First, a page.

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he resigned I never knew. But twenty-five years is for America an extraordinarily long pastorate, and sometimes the minister, like the statesman, wishes to test his constituency, and the only way he has of asking for a vote of confidence is to offer his resignation. If Dr. Jewett resigned because he desired a vote of confidence, he had given to him such a vote in the most significant manner possible. The church met his resignation by giving him a year's vacation and agreeing to provide for the pulpit during his absence. It was to furnish this supply that I had come to Terre Haute. The month after my arrival his resignation was repeated. A council of churches was called, as is customary in such cases, to give its counsel. It advised the church to accept the resignation, and the church acted on this advice, but not without serious opposition. The church accepted the resignation by a vote of thirty-six to twelve; the congregation by fifty-seven to fifty. Despite repeated invitations, Dr. Jewett never preached in the pulpit of that church again, though once he united with me in administering the communion and once joined with me and other ministers in speaking at a union meeting.
The inevitable result followed: a division of the church and congregation for the time into two factions-Jewettites and Abbottites. Under these circumstances, had we left at the close of the summer, our leaving would have converted a comparatively quiet difference of sentiment into an open church quarrel.
It would have been said with truth that I had been driven from my post; would have seemed to be, and in fact would have been, a soldier's desertion of his post because it was a post of difficulty. Neither my wife nor I had any desire to be "quitters." I had no reason to doubt the loyalty of the church and the congregation as a whole. "The strong men of the church," I wrote to my father-in-law, are all united, and only one of any strength financially in the congregation is at all disaffected, and I do not think he is." Our confidence in the church was expressed in the best possible way, by hiring a house for the rest of the season for which I was originally engaged-that is, until the spring of 1861.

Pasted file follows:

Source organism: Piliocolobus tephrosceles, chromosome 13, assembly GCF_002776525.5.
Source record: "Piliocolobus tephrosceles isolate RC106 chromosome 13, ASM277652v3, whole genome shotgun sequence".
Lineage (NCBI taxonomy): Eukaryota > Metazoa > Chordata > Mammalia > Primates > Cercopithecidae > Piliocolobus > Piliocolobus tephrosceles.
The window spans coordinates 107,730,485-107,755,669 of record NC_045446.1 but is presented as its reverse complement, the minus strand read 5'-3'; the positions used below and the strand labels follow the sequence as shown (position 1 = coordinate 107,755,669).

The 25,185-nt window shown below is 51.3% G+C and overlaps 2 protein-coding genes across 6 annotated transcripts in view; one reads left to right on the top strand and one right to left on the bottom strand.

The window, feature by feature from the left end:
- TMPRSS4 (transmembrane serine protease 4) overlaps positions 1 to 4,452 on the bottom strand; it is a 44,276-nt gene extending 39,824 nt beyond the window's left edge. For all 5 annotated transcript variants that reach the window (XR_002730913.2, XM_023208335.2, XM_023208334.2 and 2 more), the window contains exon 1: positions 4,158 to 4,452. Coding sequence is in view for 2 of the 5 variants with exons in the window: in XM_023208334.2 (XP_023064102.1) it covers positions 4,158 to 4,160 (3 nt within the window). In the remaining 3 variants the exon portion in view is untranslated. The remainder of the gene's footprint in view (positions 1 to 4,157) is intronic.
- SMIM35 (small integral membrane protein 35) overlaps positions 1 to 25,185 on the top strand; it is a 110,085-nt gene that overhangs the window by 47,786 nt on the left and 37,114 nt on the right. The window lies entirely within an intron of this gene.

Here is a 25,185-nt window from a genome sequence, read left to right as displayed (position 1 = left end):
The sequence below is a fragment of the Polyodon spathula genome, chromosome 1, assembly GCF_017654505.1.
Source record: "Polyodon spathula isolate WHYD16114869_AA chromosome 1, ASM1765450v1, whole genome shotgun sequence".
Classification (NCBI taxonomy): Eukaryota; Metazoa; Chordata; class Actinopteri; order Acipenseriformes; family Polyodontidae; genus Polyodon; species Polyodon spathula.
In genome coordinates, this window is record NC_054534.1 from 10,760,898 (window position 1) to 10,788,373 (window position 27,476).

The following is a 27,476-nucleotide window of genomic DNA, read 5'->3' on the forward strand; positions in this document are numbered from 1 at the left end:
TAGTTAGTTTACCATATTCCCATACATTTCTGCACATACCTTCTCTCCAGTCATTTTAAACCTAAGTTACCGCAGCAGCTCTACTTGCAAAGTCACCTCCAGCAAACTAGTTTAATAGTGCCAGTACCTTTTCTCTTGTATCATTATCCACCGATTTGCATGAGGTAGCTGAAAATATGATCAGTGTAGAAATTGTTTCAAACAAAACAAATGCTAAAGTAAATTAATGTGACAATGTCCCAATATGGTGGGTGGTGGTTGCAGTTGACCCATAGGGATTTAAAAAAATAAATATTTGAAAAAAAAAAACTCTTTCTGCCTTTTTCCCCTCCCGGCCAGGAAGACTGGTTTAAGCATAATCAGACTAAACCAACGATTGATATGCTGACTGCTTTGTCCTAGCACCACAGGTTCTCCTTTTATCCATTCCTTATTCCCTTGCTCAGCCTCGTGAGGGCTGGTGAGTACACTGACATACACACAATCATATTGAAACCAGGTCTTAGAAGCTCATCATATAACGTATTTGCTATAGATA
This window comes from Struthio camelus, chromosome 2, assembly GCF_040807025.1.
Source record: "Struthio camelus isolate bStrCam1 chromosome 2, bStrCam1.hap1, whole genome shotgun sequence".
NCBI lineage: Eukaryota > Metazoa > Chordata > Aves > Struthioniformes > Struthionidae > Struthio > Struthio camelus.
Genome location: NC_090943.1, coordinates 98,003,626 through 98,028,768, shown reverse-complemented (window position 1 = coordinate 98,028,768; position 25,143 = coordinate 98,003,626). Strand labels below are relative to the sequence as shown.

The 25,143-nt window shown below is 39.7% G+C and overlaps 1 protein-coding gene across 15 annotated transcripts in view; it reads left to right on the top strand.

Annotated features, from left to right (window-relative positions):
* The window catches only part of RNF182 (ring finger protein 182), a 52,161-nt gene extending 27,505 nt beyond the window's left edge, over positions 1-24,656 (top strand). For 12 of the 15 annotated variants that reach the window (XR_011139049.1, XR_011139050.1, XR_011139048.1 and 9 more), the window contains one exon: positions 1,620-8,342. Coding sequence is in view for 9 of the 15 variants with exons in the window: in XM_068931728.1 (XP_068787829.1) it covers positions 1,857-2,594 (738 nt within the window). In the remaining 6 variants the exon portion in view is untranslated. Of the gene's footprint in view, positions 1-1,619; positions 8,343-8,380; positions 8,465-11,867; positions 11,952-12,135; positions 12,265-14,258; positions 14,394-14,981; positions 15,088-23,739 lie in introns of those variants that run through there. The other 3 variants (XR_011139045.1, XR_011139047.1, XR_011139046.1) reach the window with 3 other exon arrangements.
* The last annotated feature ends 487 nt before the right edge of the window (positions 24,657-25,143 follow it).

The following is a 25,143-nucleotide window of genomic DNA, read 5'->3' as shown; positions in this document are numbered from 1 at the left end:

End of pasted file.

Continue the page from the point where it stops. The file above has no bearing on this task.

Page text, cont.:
The threatened division in the church was not our only problem. In the summer of 1860 God had given us our second child, a daughter. This was one reason why we had gone to housekeeping. How to support a
wife and two children on one thousand dollars a year, and live and dress as the pastor of the most aristocratic and influential church in the city was expected to live and dress, was an economic problem of no little difficulty.
There are two ways of carrying out my father's wise advice, “Always spend less than you earn." One is to decrease expenditures; the other is to increase income. If you pursue the first course, you take what is coming to you and expend no more. If you pursue the second course, you make a budget of your needs and proceed to earn it. We pursued both courses. I had read in John Stuart Mill that it is a fair division of labor between husband and wife if the husband earns the money and the wife expends it. Always has it seemed to me a shameful humiliation for a husband to require his wife to come to him for every item of money she wants as she wants it. My wife had an allowance paid to her as regularly as my money was paid to me. The allowance was determined in conference between us, and its amount depended on our annual income. My wife set her wits to work to keep household and personal expenses within this allowance. The only fault that I could ever find with her administration was that too large a share of the allowance went to the household, too small a share to herself.
In choosing our one-storied cottage for our residence we had cut our garment according to our cloth. It was a very small garment; but then we had very little cloth. My memory of this cottage home is of the vaguest. As I recall it, on one side of a little hallway was our bedroom; on the other side the parlor. Off the parlor was a little cubbyhole of a room, just big enough for a table and one chair. This was my study. The few books I possessed found book-room in the parlor. But as it was much more important that I should know my people than that I should know my books, this was not a serious disadvantage. How often have I come out of that study into the parlor for a book entirely oblivious of the caller sitting there, until my wife waked me out of my dreamland with the words, "Lyman, Mrs. is calling on us!" How often did I in my absent-mindedness cut the people of my parish in the street! I wonder they never resented it. Perhaps sometimes they did, and my absent-mindedness prevented me from recognizing their resentment.
While my wife saved money I set to work
to earn some. I began sending occasional contributions to the Eastern press, chiefly to the Boston "Recorder," one of the ancestors of the Boston" Congregationalist," and to the New York" Independent;" also occasionally one to the "Wabash Magazine," a publication of Wabash College at Crawfordsville, Indiana. I think I never wrote unless I had something which I wished to say to another audience than my Terre Haute congregation. The pay was very little; often there was none. But at a time when an unexpected bill of ten dollars kept me awake half the night wondering how I could meet it, a very little payment was gladly welcomed. Two years later my Uncle John was engaged in writing for a subscription publisher a history of the Civil War-writing as the war progressed. He employed me to write for him an account of the Western campaign, though this was not until the year 1863.